Astronomers get first glimpse of rare Hoag-type galaxy with twin rings

Astronomers have spotted a unique Hoag-type galaxy which has an elliptical core and is surrounded by two circular rings. The Hoag-type galaxy is extremely rare and forms only 0.1% of all observed galaxies. Hoag-type galaxies were first discovered by Arthur Hoag who was first not able to understand the structure of the galaxy and presumed it to be planetary nebula or a peculiar galaxy. Hoag had also proposed that the bright blue circle was a result of Gravitational Lensing. However, later research revealed that the ring and its nucleus had the same red shift negating the possibility of gravitational lensing.

Normally Hoag –Type galaxies have a round red core surrounded by a circular blue ring. The annular ring is composed of young stars with a core composed of older stars. However what confounded the astronomers is the presence of a second ring. The Hoag Type galaxies are extremely rare, and most galaxies are disc-shaped just like out Milky Way galaxies. Galaxies with shapes unique from the disc shape are rare and give a rare opportunity to understand the birth and death of stars.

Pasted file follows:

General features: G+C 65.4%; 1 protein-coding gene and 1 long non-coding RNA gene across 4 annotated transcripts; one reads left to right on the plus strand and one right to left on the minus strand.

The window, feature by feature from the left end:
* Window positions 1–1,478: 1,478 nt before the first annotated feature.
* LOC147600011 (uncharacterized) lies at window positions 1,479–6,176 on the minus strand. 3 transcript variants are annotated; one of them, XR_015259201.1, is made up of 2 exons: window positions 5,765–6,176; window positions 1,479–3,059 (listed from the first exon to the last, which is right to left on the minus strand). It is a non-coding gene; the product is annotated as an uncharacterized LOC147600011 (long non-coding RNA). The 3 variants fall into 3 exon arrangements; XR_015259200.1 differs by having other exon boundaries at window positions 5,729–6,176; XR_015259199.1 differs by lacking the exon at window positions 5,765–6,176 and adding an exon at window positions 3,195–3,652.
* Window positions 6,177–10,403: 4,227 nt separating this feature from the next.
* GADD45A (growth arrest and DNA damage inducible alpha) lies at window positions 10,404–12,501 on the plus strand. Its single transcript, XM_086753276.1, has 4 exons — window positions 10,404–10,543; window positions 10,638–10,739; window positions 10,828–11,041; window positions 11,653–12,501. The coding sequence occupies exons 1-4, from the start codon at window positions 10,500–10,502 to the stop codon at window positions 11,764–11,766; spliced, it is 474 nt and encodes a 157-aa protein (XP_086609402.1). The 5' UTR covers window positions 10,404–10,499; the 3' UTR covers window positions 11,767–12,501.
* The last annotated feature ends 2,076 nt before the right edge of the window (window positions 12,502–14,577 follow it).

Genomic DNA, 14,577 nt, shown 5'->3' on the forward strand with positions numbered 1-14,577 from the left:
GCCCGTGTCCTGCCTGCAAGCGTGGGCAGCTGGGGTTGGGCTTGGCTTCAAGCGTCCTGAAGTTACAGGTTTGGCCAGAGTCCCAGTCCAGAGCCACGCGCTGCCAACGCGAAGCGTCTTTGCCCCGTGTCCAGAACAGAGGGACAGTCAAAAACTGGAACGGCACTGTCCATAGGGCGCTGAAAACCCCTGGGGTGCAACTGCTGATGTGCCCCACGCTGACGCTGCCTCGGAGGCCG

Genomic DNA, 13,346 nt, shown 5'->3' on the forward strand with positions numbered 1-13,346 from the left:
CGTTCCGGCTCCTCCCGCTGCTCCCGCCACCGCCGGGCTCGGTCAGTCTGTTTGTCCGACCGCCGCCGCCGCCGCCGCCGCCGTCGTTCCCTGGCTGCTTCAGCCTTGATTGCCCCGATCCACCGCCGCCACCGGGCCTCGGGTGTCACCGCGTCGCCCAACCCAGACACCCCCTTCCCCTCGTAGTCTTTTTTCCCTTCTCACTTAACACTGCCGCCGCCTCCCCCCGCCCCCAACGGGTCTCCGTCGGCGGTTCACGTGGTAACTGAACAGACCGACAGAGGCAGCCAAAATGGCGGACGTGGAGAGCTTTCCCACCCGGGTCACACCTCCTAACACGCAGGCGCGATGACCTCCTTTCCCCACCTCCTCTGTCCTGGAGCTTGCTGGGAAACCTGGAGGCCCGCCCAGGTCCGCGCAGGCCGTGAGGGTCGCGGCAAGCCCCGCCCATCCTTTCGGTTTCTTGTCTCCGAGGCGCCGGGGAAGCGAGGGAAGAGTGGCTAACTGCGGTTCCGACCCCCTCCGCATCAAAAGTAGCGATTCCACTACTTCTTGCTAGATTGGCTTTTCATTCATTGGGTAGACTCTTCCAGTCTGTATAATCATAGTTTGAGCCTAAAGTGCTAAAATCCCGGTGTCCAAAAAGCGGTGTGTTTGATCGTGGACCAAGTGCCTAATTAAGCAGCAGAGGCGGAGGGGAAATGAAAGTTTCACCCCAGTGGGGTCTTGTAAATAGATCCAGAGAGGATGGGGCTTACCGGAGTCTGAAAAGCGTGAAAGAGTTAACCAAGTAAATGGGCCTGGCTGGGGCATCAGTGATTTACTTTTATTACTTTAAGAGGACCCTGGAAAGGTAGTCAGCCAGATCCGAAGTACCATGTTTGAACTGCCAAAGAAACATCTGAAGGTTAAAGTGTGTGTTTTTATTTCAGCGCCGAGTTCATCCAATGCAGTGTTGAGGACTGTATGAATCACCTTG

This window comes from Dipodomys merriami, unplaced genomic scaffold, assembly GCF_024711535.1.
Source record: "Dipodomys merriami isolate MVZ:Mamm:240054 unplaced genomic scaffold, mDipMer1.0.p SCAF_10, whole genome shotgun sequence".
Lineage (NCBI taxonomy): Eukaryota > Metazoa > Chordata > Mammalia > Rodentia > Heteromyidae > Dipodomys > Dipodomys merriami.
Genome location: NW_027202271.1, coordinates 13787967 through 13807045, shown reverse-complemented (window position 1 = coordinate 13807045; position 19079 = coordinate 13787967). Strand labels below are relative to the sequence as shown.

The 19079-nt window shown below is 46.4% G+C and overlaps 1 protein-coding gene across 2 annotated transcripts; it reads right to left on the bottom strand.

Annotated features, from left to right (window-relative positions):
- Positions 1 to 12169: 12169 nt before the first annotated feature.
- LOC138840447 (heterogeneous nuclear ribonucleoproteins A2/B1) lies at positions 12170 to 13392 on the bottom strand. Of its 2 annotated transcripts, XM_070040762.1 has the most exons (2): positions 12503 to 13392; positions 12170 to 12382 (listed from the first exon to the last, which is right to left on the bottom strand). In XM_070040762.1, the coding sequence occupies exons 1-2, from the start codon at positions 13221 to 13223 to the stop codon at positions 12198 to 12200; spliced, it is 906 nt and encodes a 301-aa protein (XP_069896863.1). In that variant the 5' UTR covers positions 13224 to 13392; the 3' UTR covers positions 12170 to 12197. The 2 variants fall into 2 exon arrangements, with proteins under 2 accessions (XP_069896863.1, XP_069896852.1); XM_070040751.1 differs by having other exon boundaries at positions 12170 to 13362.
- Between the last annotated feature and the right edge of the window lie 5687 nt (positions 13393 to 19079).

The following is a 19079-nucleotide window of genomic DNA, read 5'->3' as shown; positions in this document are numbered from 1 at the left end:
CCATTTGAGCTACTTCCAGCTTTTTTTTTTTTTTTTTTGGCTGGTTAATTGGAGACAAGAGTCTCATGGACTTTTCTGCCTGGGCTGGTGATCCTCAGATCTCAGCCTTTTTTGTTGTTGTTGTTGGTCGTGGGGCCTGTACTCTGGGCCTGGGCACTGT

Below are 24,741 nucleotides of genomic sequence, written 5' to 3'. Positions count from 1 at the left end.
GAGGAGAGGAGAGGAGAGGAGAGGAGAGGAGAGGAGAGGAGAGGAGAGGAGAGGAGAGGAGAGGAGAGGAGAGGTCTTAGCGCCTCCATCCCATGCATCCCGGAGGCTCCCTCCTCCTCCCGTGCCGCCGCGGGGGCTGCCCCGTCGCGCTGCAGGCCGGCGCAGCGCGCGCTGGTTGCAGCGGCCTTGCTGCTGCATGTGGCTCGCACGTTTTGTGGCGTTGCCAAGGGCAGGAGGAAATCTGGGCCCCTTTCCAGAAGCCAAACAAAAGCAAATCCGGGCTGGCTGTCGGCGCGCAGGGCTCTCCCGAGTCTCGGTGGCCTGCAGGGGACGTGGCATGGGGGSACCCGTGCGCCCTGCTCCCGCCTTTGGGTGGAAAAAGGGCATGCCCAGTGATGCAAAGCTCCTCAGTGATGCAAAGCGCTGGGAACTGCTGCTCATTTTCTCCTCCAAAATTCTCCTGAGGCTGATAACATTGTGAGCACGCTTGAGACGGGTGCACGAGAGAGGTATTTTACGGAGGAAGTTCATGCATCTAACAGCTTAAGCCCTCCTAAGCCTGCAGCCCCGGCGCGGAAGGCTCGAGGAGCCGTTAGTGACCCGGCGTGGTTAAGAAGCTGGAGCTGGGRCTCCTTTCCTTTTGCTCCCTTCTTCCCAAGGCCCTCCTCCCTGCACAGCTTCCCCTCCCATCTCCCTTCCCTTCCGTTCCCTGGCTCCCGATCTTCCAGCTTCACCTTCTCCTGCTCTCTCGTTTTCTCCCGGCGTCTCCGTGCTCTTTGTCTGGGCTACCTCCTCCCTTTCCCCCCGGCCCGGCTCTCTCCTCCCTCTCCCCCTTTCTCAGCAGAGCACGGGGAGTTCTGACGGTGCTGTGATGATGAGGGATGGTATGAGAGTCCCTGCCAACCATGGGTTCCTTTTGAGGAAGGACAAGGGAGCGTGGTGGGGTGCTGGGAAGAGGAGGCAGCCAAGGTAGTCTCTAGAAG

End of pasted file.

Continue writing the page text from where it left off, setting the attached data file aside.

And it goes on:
Using multi-waveband images of the galaxy taken from large diameter telescopes in Chile Mountains, scientists determined the age of the outer ring and the core. As expected, the outer ring was younger and 0.13 billion years old while the center was 5.5 billion years old. However they also unexpectedly discovered a second inner ring.

Most Hoag Type galaxies had only one ring, but this galaxy was unique and had an older diffuse red inner ring. The rings of a galaxy are a region where the stars are formed. However, the presence of two colored rings hints that this galaxy had gone through two different formation period. Many details of the Hoag Type Galaxy are still unknown and it is still a mystery, how these galaxies are formed. Some propose that it could have been the result of a collision of a small galaxy with a large disc-shaped galaxy.

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